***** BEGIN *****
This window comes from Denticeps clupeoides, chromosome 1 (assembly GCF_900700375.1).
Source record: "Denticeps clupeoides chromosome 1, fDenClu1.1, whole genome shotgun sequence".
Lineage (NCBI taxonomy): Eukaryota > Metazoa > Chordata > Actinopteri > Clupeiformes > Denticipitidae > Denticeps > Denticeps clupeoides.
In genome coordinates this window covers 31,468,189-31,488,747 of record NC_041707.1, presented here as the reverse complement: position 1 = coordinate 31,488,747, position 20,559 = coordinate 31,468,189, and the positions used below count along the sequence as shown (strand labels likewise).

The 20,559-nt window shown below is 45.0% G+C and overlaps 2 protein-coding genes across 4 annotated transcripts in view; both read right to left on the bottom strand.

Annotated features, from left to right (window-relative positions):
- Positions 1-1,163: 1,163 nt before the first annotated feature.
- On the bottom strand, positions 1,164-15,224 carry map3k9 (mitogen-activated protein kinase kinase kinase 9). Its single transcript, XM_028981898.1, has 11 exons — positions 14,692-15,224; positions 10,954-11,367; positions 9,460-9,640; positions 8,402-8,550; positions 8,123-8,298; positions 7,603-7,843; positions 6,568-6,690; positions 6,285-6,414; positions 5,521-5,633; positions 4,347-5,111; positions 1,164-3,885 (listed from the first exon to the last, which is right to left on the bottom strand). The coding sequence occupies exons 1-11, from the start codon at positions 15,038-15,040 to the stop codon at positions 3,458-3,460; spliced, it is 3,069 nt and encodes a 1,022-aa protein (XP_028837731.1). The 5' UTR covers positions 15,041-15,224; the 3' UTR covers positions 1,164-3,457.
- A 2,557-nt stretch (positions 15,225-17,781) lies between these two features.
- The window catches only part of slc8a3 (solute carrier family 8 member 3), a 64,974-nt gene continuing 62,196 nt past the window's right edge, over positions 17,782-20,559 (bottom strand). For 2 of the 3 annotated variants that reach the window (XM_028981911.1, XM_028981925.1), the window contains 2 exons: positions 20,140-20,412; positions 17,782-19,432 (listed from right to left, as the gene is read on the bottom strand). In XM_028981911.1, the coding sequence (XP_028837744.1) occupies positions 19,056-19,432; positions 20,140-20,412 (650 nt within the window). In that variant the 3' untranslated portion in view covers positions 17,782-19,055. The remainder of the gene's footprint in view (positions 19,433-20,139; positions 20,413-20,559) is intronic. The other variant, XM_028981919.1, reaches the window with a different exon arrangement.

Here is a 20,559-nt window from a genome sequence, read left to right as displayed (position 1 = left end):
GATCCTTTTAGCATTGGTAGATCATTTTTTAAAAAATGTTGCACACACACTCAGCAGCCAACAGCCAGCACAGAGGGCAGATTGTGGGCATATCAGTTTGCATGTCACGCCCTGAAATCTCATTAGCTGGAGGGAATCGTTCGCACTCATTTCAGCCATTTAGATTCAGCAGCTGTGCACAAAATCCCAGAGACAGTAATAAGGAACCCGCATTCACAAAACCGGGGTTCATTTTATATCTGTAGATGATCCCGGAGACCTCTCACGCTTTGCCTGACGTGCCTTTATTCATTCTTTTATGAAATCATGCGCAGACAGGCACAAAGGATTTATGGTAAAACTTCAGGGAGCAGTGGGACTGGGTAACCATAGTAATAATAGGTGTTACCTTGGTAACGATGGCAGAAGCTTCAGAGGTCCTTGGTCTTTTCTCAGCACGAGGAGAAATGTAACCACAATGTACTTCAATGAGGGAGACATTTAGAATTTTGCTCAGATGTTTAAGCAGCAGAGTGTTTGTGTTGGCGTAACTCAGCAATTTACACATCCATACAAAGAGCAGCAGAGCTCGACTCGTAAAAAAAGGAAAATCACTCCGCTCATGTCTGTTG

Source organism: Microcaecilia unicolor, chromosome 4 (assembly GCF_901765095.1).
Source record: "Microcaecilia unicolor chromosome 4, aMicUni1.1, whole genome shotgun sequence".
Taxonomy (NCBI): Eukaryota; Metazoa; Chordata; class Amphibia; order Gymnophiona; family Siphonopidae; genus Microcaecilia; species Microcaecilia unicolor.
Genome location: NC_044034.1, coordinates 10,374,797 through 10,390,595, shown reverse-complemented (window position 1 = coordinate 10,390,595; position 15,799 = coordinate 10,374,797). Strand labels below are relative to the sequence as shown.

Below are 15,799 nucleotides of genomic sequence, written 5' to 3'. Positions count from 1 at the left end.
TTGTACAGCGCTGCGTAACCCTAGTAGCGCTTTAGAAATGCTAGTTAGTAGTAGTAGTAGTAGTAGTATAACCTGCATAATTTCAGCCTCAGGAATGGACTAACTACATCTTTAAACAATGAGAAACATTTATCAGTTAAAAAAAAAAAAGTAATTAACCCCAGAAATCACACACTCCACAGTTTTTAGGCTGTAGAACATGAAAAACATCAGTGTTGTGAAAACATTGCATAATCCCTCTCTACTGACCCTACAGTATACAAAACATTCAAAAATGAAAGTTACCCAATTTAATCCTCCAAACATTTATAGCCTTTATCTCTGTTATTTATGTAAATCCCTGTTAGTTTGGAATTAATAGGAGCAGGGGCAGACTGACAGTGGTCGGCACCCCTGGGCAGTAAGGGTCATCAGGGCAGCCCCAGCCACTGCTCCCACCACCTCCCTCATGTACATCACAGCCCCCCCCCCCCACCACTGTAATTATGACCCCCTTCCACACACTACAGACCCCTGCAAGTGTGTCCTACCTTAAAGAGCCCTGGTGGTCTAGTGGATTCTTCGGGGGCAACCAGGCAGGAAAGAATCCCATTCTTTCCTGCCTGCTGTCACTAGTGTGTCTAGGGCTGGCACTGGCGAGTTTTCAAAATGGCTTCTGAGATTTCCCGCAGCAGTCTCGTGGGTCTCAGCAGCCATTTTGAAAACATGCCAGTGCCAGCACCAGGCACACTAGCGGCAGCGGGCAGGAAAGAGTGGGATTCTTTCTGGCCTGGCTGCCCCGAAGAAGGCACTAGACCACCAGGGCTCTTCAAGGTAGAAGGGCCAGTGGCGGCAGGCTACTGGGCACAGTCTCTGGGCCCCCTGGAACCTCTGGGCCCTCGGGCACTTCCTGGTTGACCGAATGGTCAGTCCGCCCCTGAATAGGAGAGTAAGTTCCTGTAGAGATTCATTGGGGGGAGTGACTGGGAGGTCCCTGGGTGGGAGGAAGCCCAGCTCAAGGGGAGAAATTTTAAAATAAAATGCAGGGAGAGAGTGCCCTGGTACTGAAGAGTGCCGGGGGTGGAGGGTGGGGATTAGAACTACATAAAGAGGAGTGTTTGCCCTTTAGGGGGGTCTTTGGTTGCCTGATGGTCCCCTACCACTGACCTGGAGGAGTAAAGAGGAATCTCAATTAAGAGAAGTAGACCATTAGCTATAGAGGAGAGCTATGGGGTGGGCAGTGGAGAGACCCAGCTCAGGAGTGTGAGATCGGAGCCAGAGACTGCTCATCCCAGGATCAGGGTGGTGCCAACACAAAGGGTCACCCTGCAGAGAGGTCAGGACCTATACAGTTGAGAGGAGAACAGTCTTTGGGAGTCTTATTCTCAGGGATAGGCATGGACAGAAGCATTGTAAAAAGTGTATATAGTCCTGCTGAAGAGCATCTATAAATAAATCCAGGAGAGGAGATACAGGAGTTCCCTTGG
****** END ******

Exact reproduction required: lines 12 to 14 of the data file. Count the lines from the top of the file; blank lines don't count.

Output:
GATCCTTTTAGCATTGGTAGATCATTTTTTAAAAAATGTTGCACACACACTCAGCAGCCAACAGCCAGCACAGAGGGCAGATTGTGGGCATATCAGTTTGCATGTCACGCCCTGAAATCTCATTAGCTGGAGGGAATCGTTCGCACTCATTTCAGCCATTTAGATTCAGCAGCTGTGCACAAAATCCCAGAGACAGTAATAAGGAACCCGCATTCACAAAACCGGGGTTCATTTTATATCTGTAGATGATCCCGGAGACCTCTCACGCTTTGCCTGACGTGCCTTTATTCATTCTTTTATGAAATCATGCGCAGACAGGCACAAAGGATTTATGGTAAAACTTCAGGGAGCAGTGGGACTGGGTAACCATAGTAATAATAGGTGTTACCTTGGTAACGATGGCAGAAGCTTCAGAGGTCCTTGGTCTTTTCTCAGCACGAGGAGAAATGTAACCACAATGTACTTCAATGAGGGAGACATTTAGAATTTTGCTCAGATGTTTAAGCAGCAGAGTGTTTGTGTTGGCGTAACTCAGCAATTTACACATCCATACAAAGAGCAGCAGAGCTCGACTCGTAAAAAAAGGAAAATCACTCCGCTCATGTCTGTTG

Source organism: Microcaecilia unicolor, chromosome 4 (assembly GCF_901765095.1).
Source record: "Microcaecilia unicolor chromosome 4, aMicUni1.1, whole genome shotgun sequence".